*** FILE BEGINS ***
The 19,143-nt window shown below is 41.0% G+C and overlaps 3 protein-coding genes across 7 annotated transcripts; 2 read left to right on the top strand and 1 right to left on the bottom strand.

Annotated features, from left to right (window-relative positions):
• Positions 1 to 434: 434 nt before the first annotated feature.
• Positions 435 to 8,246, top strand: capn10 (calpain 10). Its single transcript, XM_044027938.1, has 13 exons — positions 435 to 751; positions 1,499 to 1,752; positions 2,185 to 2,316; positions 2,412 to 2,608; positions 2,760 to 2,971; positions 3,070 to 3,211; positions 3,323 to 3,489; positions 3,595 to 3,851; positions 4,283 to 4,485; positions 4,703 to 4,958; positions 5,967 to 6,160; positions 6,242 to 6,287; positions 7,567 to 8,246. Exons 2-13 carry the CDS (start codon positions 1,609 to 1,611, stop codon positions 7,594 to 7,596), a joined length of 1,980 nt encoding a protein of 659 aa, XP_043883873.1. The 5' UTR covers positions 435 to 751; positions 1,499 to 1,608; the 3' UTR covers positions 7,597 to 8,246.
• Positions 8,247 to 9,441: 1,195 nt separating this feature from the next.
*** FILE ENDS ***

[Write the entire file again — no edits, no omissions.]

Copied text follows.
The 19,143-nt window shown below is 41.0% G+C and overlaps 3 protein-coding genes across 7 annotated transcripts; 2 read left to right on the top strand and 1 right to left on the bottom strand.

Annotated features, from left to right (window-relative positions):
• Positions 1 to 434: 434 nt before the first annotated feature.
• Positions 435 to 8,246, top strand: capn10 (calpain 10). Its single transcript, XM_044027938.1, has 13 exons — positions 435 to 751; positions 1,499 to 1,752; positions 2,185 to 2,316; positions 2,412 to 2,608; positions 2,760 to 2,971; positions 3,070 to 3,211; positions 3,323 to 3,489; positions 3,595 to 3,851; positions 4,283 to 4,485; positions 4,703 to 4,958; positions 5,967 to 6,160; positions 6,242 to 6,287; positions 7,567 to 8,246. Exons 2-13 carry the CDS (start codon positions 1,609 to 1,611, stop codon positions 7,594 to 7,596), a joined length of 1,980 nt encoding a protein of 659 aa, XP_043883873.1. The 5' UTR covers positions 435 to 751; positions 1,499 to 1,608; the 3' UTR covers positions 7,597 to 8,246.
• Positions 8,247 to 9,441: 1,195 nt separating this feature from the next.